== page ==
With the recent signing of the FATCA agreement with the US, the Dutch government must now ensure compliance with relevant Dutch privacy law. Dutch financial institutions will no longer need to enter into separate information disclosure arrangements with the US Internal Revenue Service.

The Netherlands signed a US Foreign Account Tax Compliance Act (FATCA) agreement with the US on 18 December 2013, enabling the automatic exchange of information between the Dutch and US internal revenue services. FATCA aims to prevent US taxpayers from avoiding US tax obligations by imposing information exchange requirements on organisations such as foreign banks and financial institutions. These organisations must enter into an agreement with the US Internal Revenue Service (IRS) to disclose specific information about their US clients. If they fail to do so, certain payments to or from US citizens and companies become taxable at a rate of up to 30%. The fact that these information exchange requirements could violate Dutch privacy laws may hinder compliance with FATCA.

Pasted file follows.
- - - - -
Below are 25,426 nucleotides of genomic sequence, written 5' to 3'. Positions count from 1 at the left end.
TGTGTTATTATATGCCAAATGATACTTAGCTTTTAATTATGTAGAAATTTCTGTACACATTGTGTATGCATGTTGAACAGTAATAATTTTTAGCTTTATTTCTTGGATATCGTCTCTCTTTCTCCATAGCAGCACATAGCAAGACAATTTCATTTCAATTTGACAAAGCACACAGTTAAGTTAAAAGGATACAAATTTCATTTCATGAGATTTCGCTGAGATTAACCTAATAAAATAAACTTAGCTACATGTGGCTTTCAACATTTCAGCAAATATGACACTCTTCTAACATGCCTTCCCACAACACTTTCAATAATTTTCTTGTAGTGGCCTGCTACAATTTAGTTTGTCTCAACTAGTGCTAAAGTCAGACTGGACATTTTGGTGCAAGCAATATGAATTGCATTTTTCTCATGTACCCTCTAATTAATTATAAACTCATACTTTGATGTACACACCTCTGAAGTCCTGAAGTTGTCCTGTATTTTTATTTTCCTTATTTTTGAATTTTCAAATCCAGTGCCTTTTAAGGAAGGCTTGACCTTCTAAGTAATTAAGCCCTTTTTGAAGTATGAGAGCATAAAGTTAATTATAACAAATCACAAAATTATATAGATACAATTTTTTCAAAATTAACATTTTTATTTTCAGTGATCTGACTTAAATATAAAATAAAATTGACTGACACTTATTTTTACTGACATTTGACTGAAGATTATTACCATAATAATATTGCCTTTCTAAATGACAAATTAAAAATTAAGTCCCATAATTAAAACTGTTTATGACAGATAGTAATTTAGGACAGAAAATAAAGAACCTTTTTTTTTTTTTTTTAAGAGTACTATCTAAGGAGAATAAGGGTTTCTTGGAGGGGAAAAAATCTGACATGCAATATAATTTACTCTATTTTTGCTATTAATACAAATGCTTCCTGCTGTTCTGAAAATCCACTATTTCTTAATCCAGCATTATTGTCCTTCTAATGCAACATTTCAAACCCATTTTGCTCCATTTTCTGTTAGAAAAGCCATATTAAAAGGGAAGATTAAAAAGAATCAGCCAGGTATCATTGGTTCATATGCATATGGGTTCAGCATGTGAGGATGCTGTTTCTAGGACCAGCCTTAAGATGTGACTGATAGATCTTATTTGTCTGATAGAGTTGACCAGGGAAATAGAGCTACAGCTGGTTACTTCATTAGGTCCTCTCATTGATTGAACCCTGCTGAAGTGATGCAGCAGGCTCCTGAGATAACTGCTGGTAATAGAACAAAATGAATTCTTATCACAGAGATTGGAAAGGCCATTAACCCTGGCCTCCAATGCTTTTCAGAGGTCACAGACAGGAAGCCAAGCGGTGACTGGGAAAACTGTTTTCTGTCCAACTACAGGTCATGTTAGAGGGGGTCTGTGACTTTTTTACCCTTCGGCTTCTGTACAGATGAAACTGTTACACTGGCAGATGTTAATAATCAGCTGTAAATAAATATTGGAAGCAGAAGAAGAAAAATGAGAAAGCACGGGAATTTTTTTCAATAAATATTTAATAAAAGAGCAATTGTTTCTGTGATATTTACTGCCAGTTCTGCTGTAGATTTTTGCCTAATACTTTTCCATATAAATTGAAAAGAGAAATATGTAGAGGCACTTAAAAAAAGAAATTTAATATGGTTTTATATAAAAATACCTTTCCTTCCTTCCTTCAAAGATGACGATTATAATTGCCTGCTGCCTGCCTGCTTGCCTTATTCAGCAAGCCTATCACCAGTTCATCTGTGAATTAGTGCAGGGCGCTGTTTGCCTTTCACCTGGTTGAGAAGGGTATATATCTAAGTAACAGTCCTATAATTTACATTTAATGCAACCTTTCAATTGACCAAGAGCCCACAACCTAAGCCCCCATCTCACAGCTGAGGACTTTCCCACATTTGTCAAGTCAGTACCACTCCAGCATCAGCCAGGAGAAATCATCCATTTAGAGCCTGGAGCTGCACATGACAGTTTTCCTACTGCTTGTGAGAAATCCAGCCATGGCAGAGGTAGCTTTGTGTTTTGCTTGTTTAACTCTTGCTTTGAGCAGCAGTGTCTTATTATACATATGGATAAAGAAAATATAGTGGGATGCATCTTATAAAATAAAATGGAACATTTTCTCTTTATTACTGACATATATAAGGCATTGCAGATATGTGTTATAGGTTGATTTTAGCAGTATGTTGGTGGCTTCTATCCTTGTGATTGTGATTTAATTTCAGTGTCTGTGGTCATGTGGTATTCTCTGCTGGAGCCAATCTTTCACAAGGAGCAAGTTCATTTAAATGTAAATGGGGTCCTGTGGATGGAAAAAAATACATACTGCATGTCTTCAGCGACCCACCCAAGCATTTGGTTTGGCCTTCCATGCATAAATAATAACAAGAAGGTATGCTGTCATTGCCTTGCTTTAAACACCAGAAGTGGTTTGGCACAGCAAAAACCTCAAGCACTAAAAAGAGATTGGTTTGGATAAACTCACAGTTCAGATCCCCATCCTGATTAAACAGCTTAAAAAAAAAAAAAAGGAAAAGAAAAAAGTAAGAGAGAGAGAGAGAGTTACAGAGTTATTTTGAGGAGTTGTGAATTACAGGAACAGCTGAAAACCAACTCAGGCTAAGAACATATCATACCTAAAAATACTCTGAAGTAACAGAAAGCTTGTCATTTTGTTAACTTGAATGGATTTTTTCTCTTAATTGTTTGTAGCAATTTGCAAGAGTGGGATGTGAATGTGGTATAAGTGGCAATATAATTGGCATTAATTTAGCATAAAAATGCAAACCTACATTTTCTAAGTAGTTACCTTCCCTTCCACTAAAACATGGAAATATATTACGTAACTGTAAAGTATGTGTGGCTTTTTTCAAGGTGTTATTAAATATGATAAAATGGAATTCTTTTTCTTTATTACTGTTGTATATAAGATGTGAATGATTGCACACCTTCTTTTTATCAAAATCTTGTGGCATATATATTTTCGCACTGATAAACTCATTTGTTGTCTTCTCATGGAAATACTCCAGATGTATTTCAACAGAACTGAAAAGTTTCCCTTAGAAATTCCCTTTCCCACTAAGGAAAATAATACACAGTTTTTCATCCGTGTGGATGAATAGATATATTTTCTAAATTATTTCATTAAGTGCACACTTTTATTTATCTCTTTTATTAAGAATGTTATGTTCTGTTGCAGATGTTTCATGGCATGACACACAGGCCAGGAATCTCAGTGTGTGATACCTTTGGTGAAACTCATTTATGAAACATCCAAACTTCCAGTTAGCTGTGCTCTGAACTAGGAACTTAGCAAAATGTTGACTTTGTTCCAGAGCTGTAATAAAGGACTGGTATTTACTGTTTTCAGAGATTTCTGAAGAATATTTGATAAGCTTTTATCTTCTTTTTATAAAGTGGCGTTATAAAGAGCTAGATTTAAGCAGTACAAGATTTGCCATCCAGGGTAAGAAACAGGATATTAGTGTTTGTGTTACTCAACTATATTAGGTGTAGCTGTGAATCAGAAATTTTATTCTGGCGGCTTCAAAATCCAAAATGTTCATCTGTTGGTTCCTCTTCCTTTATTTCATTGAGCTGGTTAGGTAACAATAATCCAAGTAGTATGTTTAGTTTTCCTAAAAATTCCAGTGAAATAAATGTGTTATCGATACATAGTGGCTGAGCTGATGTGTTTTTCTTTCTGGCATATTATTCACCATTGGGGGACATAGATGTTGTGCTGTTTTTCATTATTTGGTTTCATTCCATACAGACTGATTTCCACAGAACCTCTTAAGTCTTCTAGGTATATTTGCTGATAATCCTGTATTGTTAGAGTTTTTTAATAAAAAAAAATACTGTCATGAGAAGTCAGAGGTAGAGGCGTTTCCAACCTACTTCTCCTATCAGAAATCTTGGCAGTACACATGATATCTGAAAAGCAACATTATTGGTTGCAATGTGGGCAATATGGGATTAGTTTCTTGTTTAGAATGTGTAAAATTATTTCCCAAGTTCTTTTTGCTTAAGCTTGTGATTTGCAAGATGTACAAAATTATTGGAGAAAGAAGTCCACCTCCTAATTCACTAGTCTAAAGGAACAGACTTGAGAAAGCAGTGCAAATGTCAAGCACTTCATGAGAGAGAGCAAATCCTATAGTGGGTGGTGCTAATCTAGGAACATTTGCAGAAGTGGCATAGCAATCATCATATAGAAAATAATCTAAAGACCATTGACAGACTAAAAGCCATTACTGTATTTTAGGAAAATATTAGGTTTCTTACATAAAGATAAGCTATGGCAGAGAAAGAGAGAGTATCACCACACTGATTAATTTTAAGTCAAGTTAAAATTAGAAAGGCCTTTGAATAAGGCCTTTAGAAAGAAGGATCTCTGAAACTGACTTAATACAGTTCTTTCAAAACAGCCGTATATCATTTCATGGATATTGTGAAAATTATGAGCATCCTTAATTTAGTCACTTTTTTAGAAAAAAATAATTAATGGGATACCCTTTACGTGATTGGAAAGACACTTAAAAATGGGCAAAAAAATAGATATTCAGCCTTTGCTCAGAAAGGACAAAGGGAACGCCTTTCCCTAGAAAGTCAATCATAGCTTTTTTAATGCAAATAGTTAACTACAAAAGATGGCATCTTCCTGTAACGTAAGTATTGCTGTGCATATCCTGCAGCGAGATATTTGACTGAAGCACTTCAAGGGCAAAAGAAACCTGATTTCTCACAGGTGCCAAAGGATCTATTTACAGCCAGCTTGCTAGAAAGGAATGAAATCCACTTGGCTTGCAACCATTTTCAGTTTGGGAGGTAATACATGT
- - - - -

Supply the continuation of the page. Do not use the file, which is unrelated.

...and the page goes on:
The Dutch government recently entered into an Intergovernmental Agreement with the US, allowing information to be exchanged via the Dutch Revenue Service, rather than directly with the IRS. This agreement also means that the 30% FATCA withholding tax is off the table. The agreement was published in the Treaty Series in the Netherlands on 30 January 2014.

FATCA is expected to take effect on 1 July 2014. Financial institutions will have to check existing and new clients as from that date. The Dutch government supports the automatic exchange of tax information, and the European Commission has made a proposal for a European directive.

As a result of the recent Intergovernmental Agreement, Dutch financial institutions will no longer need to enter into separate agreements with the IRS.